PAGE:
I first applied for Social Security disability in June of 2014. I had a hearing in October 2015. The judge ordered a second hearing scheduled in January 2016. It was cancelled because the judge was unavailable. It is now scheduled for June 2016. I am scheduled for surgery in May 2016. If the surgery is successful, I won't be eligible for disability. Is there any way to petition for the backpay only?
Yes, you can receive Social Security disability benefits for what's called a "closed period." If, at your June 2016 hearing, the administrative law judge (ALJ) finds that you are able to return to work, but that you were disabled before your surgery, you can still get backpay from the beginning of your disability entitlement date (I'll clarify this below) until the day you are physically able to return to work.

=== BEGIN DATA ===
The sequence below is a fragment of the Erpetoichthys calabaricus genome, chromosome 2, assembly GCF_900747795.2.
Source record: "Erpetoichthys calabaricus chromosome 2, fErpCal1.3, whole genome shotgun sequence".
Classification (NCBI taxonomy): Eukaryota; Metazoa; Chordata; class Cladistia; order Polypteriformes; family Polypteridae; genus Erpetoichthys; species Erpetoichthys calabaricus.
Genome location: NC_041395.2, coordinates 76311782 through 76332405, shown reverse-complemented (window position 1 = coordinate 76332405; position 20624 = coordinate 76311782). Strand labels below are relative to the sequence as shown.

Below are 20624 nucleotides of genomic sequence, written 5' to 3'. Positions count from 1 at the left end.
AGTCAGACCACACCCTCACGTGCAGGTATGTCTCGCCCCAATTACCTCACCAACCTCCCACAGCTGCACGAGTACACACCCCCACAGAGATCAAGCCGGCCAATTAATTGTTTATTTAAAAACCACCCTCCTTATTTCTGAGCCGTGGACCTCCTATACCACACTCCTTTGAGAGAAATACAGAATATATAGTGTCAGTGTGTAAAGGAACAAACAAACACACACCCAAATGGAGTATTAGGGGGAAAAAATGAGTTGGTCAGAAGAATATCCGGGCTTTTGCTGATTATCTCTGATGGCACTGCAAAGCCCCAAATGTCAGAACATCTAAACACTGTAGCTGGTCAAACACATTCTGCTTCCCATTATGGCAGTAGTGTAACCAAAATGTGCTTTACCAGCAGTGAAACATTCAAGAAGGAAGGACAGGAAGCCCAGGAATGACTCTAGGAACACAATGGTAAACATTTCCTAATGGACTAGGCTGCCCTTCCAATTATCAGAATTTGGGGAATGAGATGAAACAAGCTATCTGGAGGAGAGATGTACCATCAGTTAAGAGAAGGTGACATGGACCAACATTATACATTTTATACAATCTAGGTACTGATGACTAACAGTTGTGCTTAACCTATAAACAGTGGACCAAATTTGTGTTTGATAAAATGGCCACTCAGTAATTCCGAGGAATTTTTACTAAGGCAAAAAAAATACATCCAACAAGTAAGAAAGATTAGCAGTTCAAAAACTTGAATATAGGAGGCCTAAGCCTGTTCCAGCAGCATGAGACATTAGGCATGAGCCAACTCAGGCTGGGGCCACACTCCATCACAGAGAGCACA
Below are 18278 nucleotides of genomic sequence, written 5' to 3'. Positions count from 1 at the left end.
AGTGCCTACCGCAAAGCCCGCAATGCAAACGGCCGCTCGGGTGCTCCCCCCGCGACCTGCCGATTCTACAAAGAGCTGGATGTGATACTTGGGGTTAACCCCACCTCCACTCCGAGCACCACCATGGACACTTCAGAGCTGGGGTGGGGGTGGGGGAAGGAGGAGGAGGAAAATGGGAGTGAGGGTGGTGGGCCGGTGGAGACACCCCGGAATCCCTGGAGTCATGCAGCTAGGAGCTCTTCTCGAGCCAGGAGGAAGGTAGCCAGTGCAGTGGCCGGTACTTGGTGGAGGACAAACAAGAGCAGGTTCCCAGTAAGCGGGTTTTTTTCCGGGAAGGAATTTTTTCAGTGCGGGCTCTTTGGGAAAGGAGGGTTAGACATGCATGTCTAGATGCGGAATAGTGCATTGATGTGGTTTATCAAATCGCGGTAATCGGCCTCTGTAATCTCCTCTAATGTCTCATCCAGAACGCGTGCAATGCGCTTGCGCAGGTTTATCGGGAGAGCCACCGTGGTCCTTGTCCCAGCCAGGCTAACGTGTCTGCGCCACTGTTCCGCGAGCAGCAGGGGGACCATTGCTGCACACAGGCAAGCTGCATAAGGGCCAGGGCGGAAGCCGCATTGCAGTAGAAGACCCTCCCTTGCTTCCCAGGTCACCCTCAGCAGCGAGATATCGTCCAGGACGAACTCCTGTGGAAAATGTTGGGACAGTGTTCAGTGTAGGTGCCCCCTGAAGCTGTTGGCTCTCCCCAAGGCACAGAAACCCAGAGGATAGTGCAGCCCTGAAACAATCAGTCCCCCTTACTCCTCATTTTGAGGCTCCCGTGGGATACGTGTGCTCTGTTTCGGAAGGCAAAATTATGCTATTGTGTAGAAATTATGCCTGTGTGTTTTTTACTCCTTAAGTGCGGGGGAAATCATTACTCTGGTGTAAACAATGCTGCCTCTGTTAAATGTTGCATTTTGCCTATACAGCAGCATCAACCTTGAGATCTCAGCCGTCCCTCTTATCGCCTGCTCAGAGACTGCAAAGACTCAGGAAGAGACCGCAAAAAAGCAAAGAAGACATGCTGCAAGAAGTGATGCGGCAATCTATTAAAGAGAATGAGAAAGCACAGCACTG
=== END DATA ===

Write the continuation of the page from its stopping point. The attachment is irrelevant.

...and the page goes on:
You do not need to file a separate petition for a closed period. While some applicants apply for a closed period of benefits, most of the time, applicants apply for ongoing disability benefits. If a judge finds an applicant was disabled but is no longer, Social Security will simply award the applicant with a closed period of benefits.
Some experts say that's it's easier to qualify for a closed period of benefits, since Social Security isn't committing to pay you benefits for an open-ended period of time. If your surgery is successful, you may want to talk to a disability lawyer about whether it makes sense to inform the judge that you are seeking benefits for a closed period only.
Your disability entitlement date depends on whether you qualify for SSI or SSDI (Social Security disability insurance). If your application was for SSI, you would be entitled to be paid for your entire period of disability – from the month following your application date to the date you are able to return to work. If you applied for SSDI, you would be paid only for five months following the onset of your disability until you're able to return to work (due to SSDI's five-month waiting period). Note your entitlement date can be no earlier than one year before your application date.
To learn more about closed periods, see our article on closed periods of disability.